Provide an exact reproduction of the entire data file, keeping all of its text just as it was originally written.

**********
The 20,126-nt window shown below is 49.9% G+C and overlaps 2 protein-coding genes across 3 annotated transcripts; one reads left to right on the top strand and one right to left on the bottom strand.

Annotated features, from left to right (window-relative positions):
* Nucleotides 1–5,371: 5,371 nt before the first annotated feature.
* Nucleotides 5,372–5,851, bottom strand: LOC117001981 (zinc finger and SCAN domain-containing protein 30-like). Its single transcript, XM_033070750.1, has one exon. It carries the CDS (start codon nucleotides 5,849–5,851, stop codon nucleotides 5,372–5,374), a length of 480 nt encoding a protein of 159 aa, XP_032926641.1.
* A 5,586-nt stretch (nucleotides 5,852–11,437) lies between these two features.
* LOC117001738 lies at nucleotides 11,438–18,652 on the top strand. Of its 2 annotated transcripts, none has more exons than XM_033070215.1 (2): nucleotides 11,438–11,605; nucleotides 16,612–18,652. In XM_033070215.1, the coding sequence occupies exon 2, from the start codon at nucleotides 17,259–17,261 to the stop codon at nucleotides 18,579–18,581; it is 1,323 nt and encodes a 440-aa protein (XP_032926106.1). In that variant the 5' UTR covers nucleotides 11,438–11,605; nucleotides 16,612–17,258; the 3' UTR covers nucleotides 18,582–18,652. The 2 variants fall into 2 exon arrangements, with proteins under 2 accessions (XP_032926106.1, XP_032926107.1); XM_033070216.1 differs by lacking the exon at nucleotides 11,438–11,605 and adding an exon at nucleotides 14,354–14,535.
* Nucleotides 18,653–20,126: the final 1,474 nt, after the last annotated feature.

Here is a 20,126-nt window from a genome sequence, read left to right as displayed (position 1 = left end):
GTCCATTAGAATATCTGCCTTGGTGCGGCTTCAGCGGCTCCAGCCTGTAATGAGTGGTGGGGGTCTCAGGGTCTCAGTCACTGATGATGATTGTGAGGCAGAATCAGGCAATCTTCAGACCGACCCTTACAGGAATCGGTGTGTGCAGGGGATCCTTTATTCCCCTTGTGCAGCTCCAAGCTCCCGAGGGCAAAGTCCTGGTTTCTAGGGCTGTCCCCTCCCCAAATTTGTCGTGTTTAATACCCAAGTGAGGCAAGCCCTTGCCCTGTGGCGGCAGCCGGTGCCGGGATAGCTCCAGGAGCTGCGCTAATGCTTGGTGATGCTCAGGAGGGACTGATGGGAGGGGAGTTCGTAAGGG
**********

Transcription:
The 20,126-nt window shown below is 49.9% G+C and overlaps 2 protein-coding genes across 3 annotated transcripts; one reads left to right on the top strand and one right to left on the bottom strand.

Annotated features, from left to right (window-relative positions):
* Nucleotides 1–5,371: 5,371 nt before the first annotated feature.
* Nucleotides 5,372–5,851, bottom strand: LOC117001981 (zinc finger and SCAN domain-containing protein 30-like). Its single transcript, XM_033070750.1, has one exon. It carries the CDS (start codon nucleotides 5,849–5,851, stop codon nucleotides 5,372–5,374), a length of 480 nt encoding a protein of 159 aa, XP_032926641.1.
* A 5,586-nt stretch (nucleotides 5,852–11,437) lies between these two features.
* LOC117001738 lies at nucleotides 11,438–18,652 on the top strand. Of its 2 annotated transcripts, none has more exons than XM_033070215.1 (2): nucleotides 11,438–11,605; nucleotides 16,612–18,652. In XM_033070215.1, the coding sequence occupies exon 2, from the start codon at nucleotides 17,259–17,261 to the stop codon at nucleotides 18,579–18,581; it is 1,323 nt and encodes a 440-aa protein (XP_032926106.1). In that variant the 5' UTR covers nucleotides 11,438–11,605; nucleotides 16,612–17,258; the 3' UTR covers nucleotides 18,582–18,652. The 2 variants fall into 2 exon arrangements, with proteins under 2 accessions (XP_032926106.1, XP_032926107.1); XM_033070216.1 differs by lacking the exon at nucleotides 11,438–11,605 and adding an exon at nucleotides 14,354–14,535.
* Nucleotides 18,653–20,126: the final 1,474 nt, after the last annotated feature.

Here is a 20,126-nt window from a genome sequence, read left to right as displayed (position 1 = left end):
GTCCATTAGAATATCTGCCTTGGTGCGGCTTCAGCGGCTCCAGCCTGTAATGAGTGGTGGGGGTCTCAGGGTCTCAGTCACTGATGATGATTGTGAGGCAGAATCAGGCAATCTTCAGACCGACCCTTACAGGAATCGGTGTGTGCAGGGGATCCTTTATTCCCCTTGTGCAGCTCCAAGCTCCCGAGGGCAAAGTCCTGGTTTCTAGGGCTGTCCCCTCCCCAAATTTGTCGTGTTTAATACCCAAGTGAGGCAAGCCCTTGCCCTGTGGCGGCAGCCGGTGCCGGGATAGCTCCAGGAGCTGCGCTAATGCTTGGTGATGCTCAGGAGGGACTGATGGGAGGGGAGTTCGTAAGGG